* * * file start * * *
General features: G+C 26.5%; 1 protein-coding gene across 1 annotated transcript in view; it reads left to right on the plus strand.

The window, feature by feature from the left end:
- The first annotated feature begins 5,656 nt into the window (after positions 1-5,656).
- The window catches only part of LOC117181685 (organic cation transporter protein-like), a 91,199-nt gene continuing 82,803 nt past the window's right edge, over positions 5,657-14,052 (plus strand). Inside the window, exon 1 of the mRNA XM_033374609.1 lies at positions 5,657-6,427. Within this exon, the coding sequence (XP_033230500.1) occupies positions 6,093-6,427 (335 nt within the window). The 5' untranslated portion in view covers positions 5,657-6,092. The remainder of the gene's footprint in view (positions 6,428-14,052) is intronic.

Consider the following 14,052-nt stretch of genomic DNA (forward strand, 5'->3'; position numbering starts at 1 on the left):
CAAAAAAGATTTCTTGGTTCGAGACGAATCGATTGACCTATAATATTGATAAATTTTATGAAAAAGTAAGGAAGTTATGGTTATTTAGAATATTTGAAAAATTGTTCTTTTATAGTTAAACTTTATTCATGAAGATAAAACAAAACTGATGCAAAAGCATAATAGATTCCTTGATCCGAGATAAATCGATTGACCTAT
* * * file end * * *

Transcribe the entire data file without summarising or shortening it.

General features: G+C 26.5%; 1 protein-coding gene across 1 annotated transcript in view; it reads left to right on the plus strand.

The window, feature by feature from the left end:
- The first annotated feature begins 5,656 nt into the window (after positions 1-5,656).
- The window catches only part of LOC117181685 (organic cation transporter protein-like), a 91,199-nt gene continuing 82,803 nt past the window's right edge, over positions 5,657-14,052 (plus strand). Inside the window, exon 1 of the mRNA XM_033374609.1 lies at positions 5,657-6,427. Within this exon, the coding sequence (XP_033230500.1) occupies positions 6,093-6,427 (335 nt within the window). The 5' untranslated portion in view covers positions 5,657-6,092. The remainder of the gene's footprint in view (positions 6,428-14,052) is intronic.

Consider the following 14,052-nt stretch of genomic DNA (forward strand, 5'->3'; position numbering starts at 1 on the left):
CAAAAAAGATTTCTTGGTTCGAGACGAATCGATTGACCTATAATATTGATAAATTTTATGAAAAAGTAAGGAAGTTATGGTTATTTAGAATATTTGAAAAATTGTTCTTTTATAGTTAAACTTTATTCATGAAGATAAAACAAAACTGATGCAAAAGCATAATAGATTCCTTGATCCGAGATAAATCGATTGACCTAT